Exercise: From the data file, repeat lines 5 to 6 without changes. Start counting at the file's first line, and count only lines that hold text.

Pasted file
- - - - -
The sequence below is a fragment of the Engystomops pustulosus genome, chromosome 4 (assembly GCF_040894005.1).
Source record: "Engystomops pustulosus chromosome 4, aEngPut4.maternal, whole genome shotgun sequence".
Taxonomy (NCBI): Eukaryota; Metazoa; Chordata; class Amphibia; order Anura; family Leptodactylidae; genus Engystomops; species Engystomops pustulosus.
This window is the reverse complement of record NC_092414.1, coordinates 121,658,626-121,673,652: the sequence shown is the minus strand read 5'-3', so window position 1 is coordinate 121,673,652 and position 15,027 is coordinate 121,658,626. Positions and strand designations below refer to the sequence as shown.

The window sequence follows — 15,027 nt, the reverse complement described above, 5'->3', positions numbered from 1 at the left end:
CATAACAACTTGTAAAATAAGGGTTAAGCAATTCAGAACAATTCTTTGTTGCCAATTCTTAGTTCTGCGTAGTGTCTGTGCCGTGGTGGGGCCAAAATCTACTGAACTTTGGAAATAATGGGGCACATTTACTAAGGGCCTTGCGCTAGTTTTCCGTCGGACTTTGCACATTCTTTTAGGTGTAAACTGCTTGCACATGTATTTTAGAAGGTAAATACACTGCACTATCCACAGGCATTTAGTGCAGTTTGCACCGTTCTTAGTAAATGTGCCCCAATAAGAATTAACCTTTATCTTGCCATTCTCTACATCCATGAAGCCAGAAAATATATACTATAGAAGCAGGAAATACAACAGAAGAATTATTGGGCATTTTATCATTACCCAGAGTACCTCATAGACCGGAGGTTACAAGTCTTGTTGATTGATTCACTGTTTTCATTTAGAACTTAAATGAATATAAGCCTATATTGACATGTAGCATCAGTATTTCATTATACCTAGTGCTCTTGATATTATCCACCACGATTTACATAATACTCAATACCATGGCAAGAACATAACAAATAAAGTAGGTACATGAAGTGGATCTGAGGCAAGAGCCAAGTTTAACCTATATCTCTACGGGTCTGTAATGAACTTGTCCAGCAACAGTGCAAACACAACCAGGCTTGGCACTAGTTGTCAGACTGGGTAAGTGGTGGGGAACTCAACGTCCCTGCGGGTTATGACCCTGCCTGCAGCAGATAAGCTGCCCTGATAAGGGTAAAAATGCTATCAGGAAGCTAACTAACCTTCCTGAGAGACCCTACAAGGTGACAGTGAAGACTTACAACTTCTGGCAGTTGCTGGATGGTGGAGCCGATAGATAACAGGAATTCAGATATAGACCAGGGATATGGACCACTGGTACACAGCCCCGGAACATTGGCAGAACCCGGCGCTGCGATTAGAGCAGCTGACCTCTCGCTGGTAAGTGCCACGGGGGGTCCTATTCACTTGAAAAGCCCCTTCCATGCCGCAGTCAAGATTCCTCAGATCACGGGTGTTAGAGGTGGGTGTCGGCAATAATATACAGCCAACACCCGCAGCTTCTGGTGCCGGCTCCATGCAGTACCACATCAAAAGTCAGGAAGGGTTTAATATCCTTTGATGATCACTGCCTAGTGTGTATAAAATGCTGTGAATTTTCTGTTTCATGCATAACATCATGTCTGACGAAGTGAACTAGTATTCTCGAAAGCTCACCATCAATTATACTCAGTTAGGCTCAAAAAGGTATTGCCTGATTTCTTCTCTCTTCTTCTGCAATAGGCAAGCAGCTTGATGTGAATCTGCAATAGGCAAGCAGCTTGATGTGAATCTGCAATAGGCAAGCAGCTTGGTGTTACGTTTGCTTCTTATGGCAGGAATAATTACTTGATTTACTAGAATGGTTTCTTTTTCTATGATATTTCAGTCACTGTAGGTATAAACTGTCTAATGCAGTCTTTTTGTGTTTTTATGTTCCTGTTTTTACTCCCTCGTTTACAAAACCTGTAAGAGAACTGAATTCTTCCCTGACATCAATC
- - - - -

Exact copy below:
The window sequence follows — 15,027 nt, the reverse complement described above, 5'->3', positions numbered from 1 at the left end:
CATAACAACTTGTAAAATAAGGGTTAAGCAATTCAGAACAATTCTTTGTTGCCAATTCTTAGTTCTGCGTAGTGTCTGTGCCGTGGTGGGGCCAAAATCTACTGAACTTTGGAAATAATGGGGCACATTTACTAAGGGCCTTGCGCTAGTTTTCCGTCGGACTTTGCACATTCTTTTAGGTGTAAACTGCTTGCACATGTATTTTAGAAGGTAAATACACTGCACTATCCACAGGCATTTAGTGCAGTTTGCACCGTTCTTAGTAAATGTGCCCCAATAAGAATTAACCTTTATCTTGCCATTCTCTACATCCATGAAGCCAGAAAATATATACTATAGAAGCAGGAAATACAACAGAAGAATTATTGGGCATTTTATCATTACCCAGAGTACCTCATAGACCGGAGGTTACAAGTCTTGTTGATTGATTCACTGTTTTCATTTAGAACTTAAATGAATATAAGCCTATATTGACATGTAGCATCAGTATTTCATTATACCTAGTGCTCTTGATATTATCCACCACGATTTACATAATACTCAATACCATGGCAAGAACATAACAAATAAAGTAGGTACATGAAGTGGATCTGAGGCAAGAGCCAAGTTTAACCTATATCTCTACGGGTCTGTAATGAACTTGTCCAGCAACAGTGCAAACACAACCAGGCTTGGCACTAGTTGTCAGACTGGGTAAGTGGTGGGGAACTCAACGTCCCTGCGGGTTATGACCCTGCCTGCAGCAGATAAGCTGCCCTGATAAGGGTAAAAATGCTATCAGGAAGCTAACTAACCTTCCTGAGAGACCCTACAAGGTGACAGTGAAGACTTACAACTTCTGGCAGTTGCTGGATGGTGGAGCCGATAGATAACAGGAATTCAGATATAGACCAGGGATATGGACCACTGGTACACAGCCCCGGAACATTGGCAGAACCCGGCGCTGCGATTAGAGCAGCTGACCTCTCGCTGGTAAGTGCCACGGGGGGTCCTATTCACTTGAAAAGCCCCTTCCATGCCGCAGTCAAGATTCCTCAGATCACGGGTGTTAGAGGTGGGTGTCGGCAATAATATACAGCCAACACCCGCAGCTTCTGGTGCCGGCTCCATGCAGTACCACATCAAAAGTCAGGAAGGGTTTAATATCCTTTGATGATCACTGCCTAGTGTGTATAAAATGCTGTGAATTTTCTGTTTCATGCATAACATCATGTCTGACGAAGTGAACTAGTATTCTCGAAAGCTCACCATCAATTATACTCAGTTAGGCTCAAAAAGGTATTGCCTGATTTCTTCTCTCTTCTTCTGCAATAGGCAAGCAGCTTGATGTGAATCTGCAATAGGCAAGCAGCTTGATGTGAATCTGCAATAGGCAAGCAGCTTGGTGTTACGTTTGCTTCTTATGGCAGGAATAATTACTTGATTTACTAGAATGGTTTCTTTTTCTATGATATTTCAGTCACTGTAGGTATAAACTGTCTAATGCAGTCTTTTTGTGTTTTTATGTTCCTGTTTTTACTCCCTCGTTTACAAAACCTGTAAGAGAACTGAATTCTTCCCTGACATCAATC